It is then I see her.
Shu. Her lovely, oval face. Her dark brown hair, highlighted by the sun. Her profile, captured in a moment of beauty.
She is guiding the men carrying the full baskets of oysters and other shellfish. Beside her gleams a silver fish with its distinctive fins and tail. So she has learnt how to pilot one. That also means she has found her magic. I rejoice for her in secret, knowing that I will be a stranger to her.
I merge back into the crowds, saying my silent goodbyes. We are now so far apart.
Sa finds temporary accommodations beside a nondescript school building, all drab color and all. Sar really wants me to go to school and get that fire-magic of mine under control. It has not flared ever since. Is Sa so frightened of it?
“I have to look after Heart,” I say, half-excuse, half-truth.
“I will look after her,” Sa counters back. “She has stopped drinking your milk.” Truth. We have started giving her goat’s milk which she has taken to quite quickly. She is now sitting up and is able to balance herself with her hands and legs. She still curls up against me and suckles for comfort.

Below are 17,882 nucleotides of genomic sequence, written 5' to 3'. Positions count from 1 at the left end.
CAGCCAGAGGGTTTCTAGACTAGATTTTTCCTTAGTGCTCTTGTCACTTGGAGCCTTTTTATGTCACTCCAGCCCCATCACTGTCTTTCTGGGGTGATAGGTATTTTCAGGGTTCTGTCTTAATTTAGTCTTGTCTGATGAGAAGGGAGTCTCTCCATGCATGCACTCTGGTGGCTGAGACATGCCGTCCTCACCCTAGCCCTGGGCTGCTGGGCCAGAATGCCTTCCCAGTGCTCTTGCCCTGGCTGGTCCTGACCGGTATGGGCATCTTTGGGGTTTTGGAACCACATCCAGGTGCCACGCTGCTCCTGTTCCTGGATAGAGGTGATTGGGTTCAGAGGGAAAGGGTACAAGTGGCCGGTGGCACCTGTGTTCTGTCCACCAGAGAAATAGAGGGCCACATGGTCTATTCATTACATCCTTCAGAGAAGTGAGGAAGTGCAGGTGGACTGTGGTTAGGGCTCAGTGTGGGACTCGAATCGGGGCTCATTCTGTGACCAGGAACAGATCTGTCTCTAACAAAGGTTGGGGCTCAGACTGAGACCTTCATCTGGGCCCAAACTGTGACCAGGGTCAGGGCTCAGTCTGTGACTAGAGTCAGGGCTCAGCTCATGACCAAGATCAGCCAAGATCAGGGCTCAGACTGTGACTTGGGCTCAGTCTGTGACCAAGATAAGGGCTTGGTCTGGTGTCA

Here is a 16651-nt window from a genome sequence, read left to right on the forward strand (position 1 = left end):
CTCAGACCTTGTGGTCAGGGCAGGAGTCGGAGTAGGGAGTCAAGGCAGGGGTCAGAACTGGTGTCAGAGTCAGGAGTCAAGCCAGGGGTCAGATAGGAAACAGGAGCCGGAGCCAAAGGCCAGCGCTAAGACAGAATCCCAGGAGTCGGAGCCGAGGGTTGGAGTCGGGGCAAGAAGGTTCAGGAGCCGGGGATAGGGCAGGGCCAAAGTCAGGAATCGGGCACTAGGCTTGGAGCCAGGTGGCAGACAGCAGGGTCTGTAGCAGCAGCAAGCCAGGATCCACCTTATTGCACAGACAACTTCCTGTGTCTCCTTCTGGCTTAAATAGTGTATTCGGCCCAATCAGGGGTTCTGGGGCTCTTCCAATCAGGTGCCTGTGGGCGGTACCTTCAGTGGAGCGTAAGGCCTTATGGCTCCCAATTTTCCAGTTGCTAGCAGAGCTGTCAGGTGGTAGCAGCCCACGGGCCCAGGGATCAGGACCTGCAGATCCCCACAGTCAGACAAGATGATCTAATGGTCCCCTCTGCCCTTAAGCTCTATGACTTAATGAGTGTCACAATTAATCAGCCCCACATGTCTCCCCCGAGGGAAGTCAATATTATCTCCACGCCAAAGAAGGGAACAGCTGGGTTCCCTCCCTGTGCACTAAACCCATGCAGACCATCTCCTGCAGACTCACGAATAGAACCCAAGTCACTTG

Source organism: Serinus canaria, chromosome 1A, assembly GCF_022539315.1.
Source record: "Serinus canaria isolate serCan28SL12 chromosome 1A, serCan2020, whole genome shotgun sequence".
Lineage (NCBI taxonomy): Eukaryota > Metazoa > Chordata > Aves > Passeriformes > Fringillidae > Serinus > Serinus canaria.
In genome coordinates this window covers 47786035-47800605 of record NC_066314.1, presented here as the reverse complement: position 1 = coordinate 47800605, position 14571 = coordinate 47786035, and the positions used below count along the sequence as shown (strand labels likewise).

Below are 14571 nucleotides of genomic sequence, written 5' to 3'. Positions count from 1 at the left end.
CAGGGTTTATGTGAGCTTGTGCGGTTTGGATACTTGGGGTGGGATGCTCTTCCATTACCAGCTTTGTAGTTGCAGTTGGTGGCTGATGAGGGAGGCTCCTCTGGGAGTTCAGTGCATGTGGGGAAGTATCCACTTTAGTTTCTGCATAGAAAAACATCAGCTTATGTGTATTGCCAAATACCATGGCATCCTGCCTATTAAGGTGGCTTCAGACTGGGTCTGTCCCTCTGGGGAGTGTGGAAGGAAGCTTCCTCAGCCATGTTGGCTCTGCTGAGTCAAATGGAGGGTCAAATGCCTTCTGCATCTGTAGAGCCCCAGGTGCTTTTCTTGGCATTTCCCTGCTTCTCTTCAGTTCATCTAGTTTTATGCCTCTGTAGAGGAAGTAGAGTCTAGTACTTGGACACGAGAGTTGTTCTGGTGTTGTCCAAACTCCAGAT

I still bristle and fight back. “There are not many schools for magic. Are you sure this is the right school?”
Sa nods. “It was the school I attended when I was a child. It should be perfect for you.”
“You seem confident,” I swallow my pride. I feel defeated. My skin flushes with my silent irritation.
A sea of unfamiliar faces ripples, turning to look at me. I stand stock still, frozen by fear. I hear words, whispers and my mind fills with flavors and colors – and I just want to turn around and run.
Instead, I bow and say words of greeting.
The teacher, an elderly man with white hair and bewildered eyes, gestures me to sit.
I can feel eyes on me and more whispers. That girl? Who’s she? What’s she doing here?
Girl. I feel as if I bite into gritty earth. Girl.
My nipples twitch, missing Heart’s touch on my skin. I am no longer a girl. Or am I still?
I pass the time in simmering resentment, pretending to listen to the droning voice of the old man. My fingers tingle with suppressed fire.
It is with tremendous relief – oh the fresh air! – that I slip out of the cluttered room. I have not learnt much. The old man keeps on talking about the earth and how it works.
I am not going to attend the next lesson.